Western blotting analysis
Antibodies directed to Sema5A (#AP12324PU-N, OriGene, Rockville, Maryland, US), AKT (#9272S Cell Signaling, Danvers, MA, USA), phosphorylated AKT (#9271S, Cell Signaling), p44/42 (ERK1/2, #9102, Cell Signaling), phosphorylated p44/42 (ERK1/2, #9106 L, Cell Signaling), c-Myb (#AB45150, Abcam, Cambridge, MA, USA) were used. β-actin (#A1978, Sigma-Aldrich) and HSP70/72 (#HSP01, Calbiochem, San Diego, CA, USA) were used to check equivalent transfer and loading. Antibody binding was visualized by enhanced chemiluminescence method (Pierce ECL Plus Western Blotting Substrate, Thermo Scientific) according to manufacturer’s specification. The densitometric evaluation was performed using Image J software and normalized with relative controls.
Cell migration and invasion assays
M14 cells, after 48 of transfection, were subjected to cell migration and invasion assays for 8 h as described . Cell migration was also evaluated after pharmacological inhibition of MEK. 48 h after transfection, M14 cells were left untreated or treated with 10 nM Trametinib (GSK1120212, Selleckcem, Munich, Germany) for 6 h, then trypsinized and subjected to cell migration assays for 18 h.
Vasculogenic mimicry (VM)
In vitro vasculogenic mimicry assay was performed seeding 1 × 105 melanoma cells in serum-free medium onto the gelled basement matrix extracts, as described .
After 6 h, VM formation was photographed using light microscopy and quantified by counting the number of capillary-like structures in 10 set of images for each clone. Each clone was analyzed in duplicate in three different experiments. Statistical analysis was performed applying Student’s t-test. p < 0.05 was considered significant.
In vivo experiments
Control (empty) and Bcl-2 (bcl-2) overexpressing cells in exponential growth phase were harvested from the culture, washed, and resuspended in PBS and 5 × 106 viable cells/mice were intramuscular injected into female CD-1 nude (nu/nu) mice (Charles River Laboratories, Calco, Italy) . Mice were sacrificed 15 days after tumor injection and Sema5A expression in tumor sections was evaluated using Sema5A polyclonal antibody following the procedure described for the analysis of patient specimens. Representative images of immunohistochemical expression of Sema5A in empty and bcl-2 overexpressing xenografts were acquired by microscopy by original magnification × 400. All procedures involving animals and their care were authorized and certified by D.lgs 26/2014 (816/2015-PR of 11/08/2015) of the Italian Minister of Health.
Quantitative real-time polymerase chain reaction (qRT-PCR) analysis
Total RNA was extracted from cultured cells using a Qiagen RNeasy Mini kit (Qiagen, Redwood City, CA, USA) according to the manifacturer’s instructions. Reverse transcription was performed using RevertAid Reverse Transcriptase (Thermo Scientific). qRT-PCR was performed with a Gene-Amp 7900 sequence detection system (Applied Biosystems, Foster City, CA, USA), using the SYBR green dye detection method. The mRNA levels were normalized using β-actin (ACTB) transcript. Relative mRNA levels were measured using the 2-Δ cycle threshold (2-ΔCT) method. Primers used to analyze each gene were: Sema5A: 5’-ACTGTTCTAGCGACGGCACC-3′ (forward), 5’-CCCCAGAAAGCCCATCTGT-3′(reverse), c-Myb: 5’-AAGTCTGGAAAGCGTCACTTG-3′ (forward), 5’-ACATCTGTTCGATTCGGGAGATA-3′ (reverse), β-actin: 5’-ATTGCCGACAGGATGCAGAA-3′ (forward), 5’-GCTGATCCACATCTGCTGGAA-3′ (reverse). Student’s t-test was used and results were considered significant if p < 0.05.
mRNA decay measurement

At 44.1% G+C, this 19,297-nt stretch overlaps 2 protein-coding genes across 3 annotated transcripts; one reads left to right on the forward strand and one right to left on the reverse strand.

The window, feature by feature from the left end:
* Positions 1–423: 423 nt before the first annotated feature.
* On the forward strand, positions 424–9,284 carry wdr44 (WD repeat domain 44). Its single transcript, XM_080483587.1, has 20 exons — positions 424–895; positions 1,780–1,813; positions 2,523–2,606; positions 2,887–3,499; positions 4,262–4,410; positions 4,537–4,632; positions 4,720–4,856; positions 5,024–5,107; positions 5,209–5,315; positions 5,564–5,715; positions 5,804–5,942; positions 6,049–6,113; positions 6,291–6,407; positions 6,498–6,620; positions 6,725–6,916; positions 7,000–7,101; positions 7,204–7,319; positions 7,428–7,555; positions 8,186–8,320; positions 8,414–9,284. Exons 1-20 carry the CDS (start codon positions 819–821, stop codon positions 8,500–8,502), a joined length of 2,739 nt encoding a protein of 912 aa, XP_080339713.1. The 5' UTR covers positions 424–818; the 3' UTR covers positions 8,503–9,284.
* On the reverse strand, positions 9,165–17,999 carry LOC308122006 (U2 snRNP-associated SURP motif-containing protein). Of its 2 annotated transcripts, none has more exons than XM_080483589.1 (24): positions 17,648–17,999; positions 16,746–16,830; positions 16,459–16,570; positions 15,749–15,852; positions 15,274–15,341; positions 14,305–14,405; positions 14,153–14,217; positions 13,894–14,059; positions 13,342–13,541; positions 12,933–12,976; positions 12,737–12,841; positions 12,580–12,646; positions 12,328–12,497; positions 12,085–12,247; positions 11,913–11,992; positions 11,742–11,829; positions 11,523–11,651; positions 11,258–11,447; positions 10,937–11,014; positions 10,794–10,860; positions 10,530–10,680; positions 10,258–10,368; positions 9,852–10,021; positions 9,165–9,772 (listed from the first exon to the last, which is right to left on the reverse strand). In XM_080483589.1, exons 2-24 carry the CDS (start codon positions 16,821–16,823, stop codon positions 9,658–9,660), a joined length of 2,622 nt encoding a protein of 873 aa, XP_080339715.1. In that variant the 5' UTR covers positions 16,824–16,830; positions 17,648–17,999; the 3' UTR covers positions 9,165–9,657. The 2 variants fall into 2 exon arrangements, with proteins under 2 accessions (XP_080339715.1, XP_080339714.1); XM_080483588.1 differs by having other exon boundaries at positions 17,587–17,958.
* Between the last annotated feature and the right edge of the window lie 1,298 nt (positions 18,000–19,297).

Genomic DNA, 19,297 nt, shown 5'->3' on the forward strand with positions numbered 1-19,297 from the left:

Actinomycin D (10 μg/ml, Sigma-Aldrich) was added to control (empty) and Bcl-2 (bcl-2) overexpressing cells to inhibit mRNA transcription and to assess the stability of the Sema5A mRNA. Total RNA was extracted at 0, 90, 180, and 360 min after treatment. The relative amount of specific mRNA remaining in each sample at specified time points can be correlated with mRNA degradation . The endogenous Sema5A mRNA levels were analysed by qRT-PCR. Since the mRNA level for ACTB did not change after Actinomycin D treatment, the ACTB gene was used as a reference gene, and the ratio of Sema5A and ACTB in each sample was calculated.
Chromatin Immunoprecipitation (ChIP) Assay
Cross-linked chromatin was immunoprecipitated with anti-c-Myb (ChIP grade, #AB45150, Abcam) or anti-acetyl histone H3 PAN (#06–599, Millipore, Darmstadt, Germany) antibodies as described . The genomic regions in the Sema5A and cyclin B1 (CCNB1) promoters were amplified using specific primers (Additional file 1: Table S1). Quantization of immunoprecipitated DNA was performed in triplicate using the SYBR green dye detection method.
Values were presented as mean ± standard error of the mean (SEM) or mean ± standard deviation (SD), with a minimum of three replicates, unless specified. Results were evaluated by Student’s t-test, with p < 0.05 considered significant.
Sema5A affects in vitro melanoma cell invasion, migration and vasculogenic mimicry (VM)
By interrogating Protein Atlas database (https://www.proteinatlas.org) we observed that Sema5A protein and mRNA are expressed in all tested cancer types, including melanoma. Since little is known regarding the role of Sema5A in melanoma, except for its detection in membrane preparations , we evaluated Sema5A expression in melanoma, by analysing the gene expression profiles. As shown in Fig. 1a, a significant up-regulation of Sema5A expression was observed in tumors derived from highly metastatic human cells, and increased Sema5A levels were observed in malignant samples compared to benign nevi. Moreover, as shown in Fig. 1b, Sema5A protein is expressed, although at different levels, in 18 out 19 (95%) human melanoma cell lines analysed. We also evaluated the expression of Sema5A protein by immunohistochemistry (IHC) in metastatic lesions from 13 patients with melanoma, finding 70% of positive specimens (Fig. 1c-e). In particular, 2 cases showed SCORE 1+, 4 cases showed a moderately staining (SCORE 2+), and 3 cases were highly positive (SCORE 3+). On the other hand, immunoreactivity was not observed in 10/12 (Fig. 1f) human in situ melanoma lesions, while two cases showed a focal positivity (SCORE 1+) in a < 1% of melanoma cells (Fig. 1g).